News | Midterm reviews: SSMU executive

This year’s Students’ Society of McGill University (SSMU) executive has shown itself to be more politically involved than its predecessor. Under this leadership, the society has strengthened its commitment to issues of climate justice and equity, and has seen engaged discussions both at Council and at Senate. The Fall General Assembly (GA) was remarkably well-attended, but also brought to light the necessity of fostering an understanding of SSMU’s political mandate among the student body. Councillors and executives alike have a role to play in this regard.

Courtney Ayukawa – President

With its huge turnout, the GA was a highlight of Courtney Ayukawa’s first semester in office. Ultimately, despite some initial problems and delays, she was able to handle the challenging logistics of the GA. As President, Ayukawa made progress on the review of outdated bylaws, partially prompted by a Judicial Board case against SSMU which she helped to resolve. She also oversaw the successful hiring of a new General Manager for SSMU.

For the most part, Ayukawa’s enthusiasm for sustainability, as highlighted in her campaign platform, has not yet translated into tangible improvements. However, she has undertaken consultation efforts with respect to a new sustainability policy. Although Ayukawa regularly intervenes in defence of students’ interests at Senate, she has been less visible at the Board of Governors, finding her role as the sole SSMU representative there challenging.

Ayukawa has attempted to open negotiations over SSMU’s Memorandum of Agreement, which outlines its legal agreement with the University, hoping to avoid timing and transparency issues, but the McGill administration has not been receptive to her efforts. She has also begun planning a joint summit with PGSS, which would determine budget priorities in light of recent provincial cuts and present the results to the administration.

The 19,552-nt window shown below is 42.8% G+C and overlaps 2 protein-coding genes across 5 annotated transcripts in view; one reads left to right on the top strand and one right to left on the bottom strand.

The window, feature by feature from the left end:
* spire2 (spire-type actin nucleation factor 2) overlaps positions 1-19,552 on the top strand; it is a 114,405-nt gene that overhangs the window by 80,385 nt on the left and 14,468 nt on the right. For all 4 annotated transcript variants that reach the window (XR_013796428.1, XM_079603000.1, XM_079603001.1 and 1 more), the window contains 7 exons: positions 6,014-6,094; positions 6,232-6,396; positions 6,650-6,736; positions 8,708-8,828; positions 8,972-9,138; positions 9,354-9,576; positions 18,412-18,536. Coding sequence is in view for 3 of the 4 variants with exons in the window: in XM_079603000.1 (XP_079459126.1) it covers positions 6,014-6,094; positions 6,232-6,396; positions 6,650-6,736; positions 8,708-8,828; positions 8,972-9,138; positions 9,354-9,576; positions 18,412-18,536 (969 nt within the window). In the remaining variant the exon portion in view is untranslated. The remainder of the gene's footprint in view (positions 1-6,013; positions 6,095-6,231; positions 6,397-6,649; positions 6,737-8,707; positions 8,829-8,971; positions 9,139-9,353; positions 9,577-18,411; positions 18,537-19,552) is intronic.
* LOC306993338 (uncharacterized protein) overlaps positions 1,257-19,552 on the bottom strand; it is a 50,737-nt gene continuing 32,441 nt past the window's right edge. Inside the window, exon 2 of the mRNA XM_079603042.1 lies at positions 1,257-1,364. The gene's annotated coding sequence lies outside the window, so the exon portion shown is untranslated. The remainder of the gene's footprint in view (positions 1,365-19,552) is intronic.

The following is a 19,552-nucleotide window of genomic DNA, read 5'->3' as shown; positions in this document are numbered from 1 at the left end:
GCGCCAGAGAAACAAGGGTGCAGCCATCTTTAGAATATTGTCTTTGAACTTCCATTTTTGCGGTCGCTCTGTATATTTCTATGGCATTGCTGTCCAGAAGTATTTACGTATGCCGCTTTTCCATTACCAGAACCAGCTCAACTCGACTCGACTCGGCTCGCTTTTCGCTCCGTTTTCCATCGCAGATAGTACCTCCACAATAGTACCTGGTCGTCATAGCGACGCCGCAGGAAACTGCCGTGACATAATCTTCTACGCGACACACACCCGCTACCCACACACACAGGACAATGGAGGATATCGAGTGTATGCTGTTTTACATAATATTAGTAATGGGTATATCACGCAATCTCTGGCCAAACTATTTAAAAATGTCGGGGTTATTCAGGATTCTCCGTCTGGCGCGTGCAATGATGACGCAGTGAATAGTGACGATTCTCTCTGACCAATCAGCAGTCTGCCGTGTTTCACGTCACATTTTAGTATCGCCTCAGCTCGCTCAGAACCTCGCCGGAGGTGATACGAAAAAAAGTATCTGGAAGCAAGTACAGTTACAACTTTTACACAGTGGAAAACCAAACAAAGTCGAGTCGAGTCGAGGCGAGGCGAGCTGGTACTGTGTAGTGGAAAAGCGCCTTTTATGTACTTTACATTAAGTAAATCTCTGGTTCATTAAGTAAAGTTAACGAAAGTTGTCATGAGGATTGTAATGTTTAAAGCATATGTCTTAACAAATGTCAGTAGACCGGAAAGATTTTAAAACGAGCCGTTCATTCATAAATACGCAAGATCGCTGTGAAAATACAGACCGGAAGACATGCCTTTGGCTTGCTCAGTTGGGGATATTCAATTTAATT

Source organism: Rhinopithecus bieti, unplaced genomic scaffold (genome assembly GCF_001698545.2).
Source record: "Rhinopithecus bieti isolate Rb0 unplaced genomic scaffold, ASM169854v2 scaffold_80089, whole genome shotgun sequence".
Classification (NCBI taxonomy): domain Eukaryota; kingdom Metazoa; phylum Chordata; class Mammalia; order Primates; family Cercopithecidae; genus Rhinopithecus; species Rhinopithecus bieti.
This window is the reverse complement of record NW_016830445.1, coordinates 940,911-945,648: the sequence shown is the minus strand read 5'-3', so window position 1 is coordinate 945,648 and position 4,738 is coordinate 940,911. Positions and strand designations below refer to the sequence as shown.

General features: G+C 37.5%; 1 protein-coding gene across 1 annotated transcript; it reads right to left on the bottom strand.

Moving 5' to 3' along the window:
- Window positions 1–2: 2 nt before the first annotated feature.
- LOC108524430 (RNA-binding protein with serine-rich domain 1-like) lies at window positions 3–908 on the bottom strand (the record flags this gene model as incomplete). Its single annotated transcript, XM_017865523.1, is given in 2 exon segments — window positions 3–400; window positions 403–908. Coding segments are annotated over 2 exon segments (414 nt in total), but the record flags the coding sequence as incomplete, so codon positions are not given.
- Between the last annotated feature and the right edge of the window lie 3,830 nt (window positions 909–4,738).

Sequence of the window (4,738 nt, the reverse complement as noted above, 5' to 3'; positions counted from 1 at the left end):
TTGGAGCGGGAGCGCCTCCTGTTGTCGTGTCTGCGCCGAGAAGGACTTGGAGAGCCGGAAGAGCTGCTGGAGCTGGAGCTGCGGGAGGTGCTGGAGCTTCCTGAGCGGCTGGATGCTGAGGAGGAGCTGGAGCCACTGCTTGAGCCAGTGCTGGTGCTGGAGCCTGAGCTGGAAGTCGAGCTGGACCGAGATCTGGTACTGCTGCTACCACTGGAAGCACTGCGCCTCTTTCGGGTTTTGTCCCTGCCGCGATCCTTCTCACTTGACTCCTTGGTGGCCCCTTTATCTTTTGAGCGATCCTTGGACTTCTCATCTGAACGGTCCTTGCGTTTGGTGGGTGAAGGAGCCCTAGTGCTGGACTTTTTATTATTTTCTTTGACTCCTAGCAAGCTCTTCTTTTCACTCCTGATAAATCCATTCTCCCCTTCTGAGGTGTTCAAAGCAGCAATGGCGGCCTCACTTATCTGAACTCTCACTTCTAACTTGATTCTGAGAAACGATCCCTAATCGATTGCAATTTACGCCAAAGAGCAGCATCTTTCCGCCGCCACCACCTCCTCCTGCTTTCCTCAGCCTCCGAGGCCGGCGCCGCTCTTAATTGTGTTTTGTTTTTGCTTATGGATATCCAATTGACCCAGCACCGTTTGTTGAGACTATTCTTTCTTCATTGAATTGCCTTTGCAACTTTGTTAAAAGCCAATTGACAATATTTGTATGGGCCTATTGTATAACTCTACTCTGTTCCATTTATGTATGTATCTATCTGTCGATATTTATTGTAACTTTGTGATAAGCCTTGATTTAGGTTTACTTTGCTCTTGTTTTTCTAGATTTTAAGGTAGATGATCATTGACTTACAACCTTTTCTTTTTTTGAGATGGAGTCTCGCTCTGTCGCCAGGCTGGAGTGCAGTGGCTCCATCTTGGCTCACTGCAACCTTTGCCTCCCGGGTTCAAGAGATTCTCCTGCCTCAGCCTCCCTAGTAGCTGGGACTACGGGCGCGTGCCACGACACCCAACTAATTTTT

Kathleen Bradley – VP Finance & Operations

Kathleen Bradley’s term started off on an uncertain footing, with the previous SSMU executive’s failure to pass the SSMU building fee leaving the Society’s budget at risk of devastating cuts. According to Bradley, working around this uncertainty to pass a new building fee was both one of the most serious challenges and one of the greatest accomplishments of her term. While the new fee was unpopular with some, it has allowed SSMU to continue to operate effectively and meet its mandate to students.

Another of Bradley’s significant projects has been The Nest, the student-run cafe which opened last year. As could be expected of a new business, The Nest has been operating at a loss, with its main priorities – providing food that is both low-cost and locally-sourced – appearing to conflict. Despite this, Bradley told The Daily that budget projections for the cafe are better than originally expected.

Bradley has also made a commendable effort to communicate important information, such as clarifications regarding the budget, to both the press and the student body as a whole.

Claire Stewart-Kanigan – VP University Affairs

Claire Stewart-Kanigan has shown exceptional initiative and leadership in her mandate so far, consistently supporting and advocating for students through a range of channels. She has overseen the successful launch of SSMU’s new mental health department, including the hiring of a coordinator and the planning and execution of Mental Health Awareness Week, and has been heavily involved in the student-led effort to draft and implement a sexual assault policy at McGill.

Stewart-Kanigan has assumed a strong leadership role in the SSMU Senate caucus, helping to make it a vocal, coordinated, and effective team that consistently advocates for students, and submits at least one question to a member of the administration at every meeting. She has also made an effort to pressure the administration in other ways, notably by bringing to light student funding of 24-hour library access.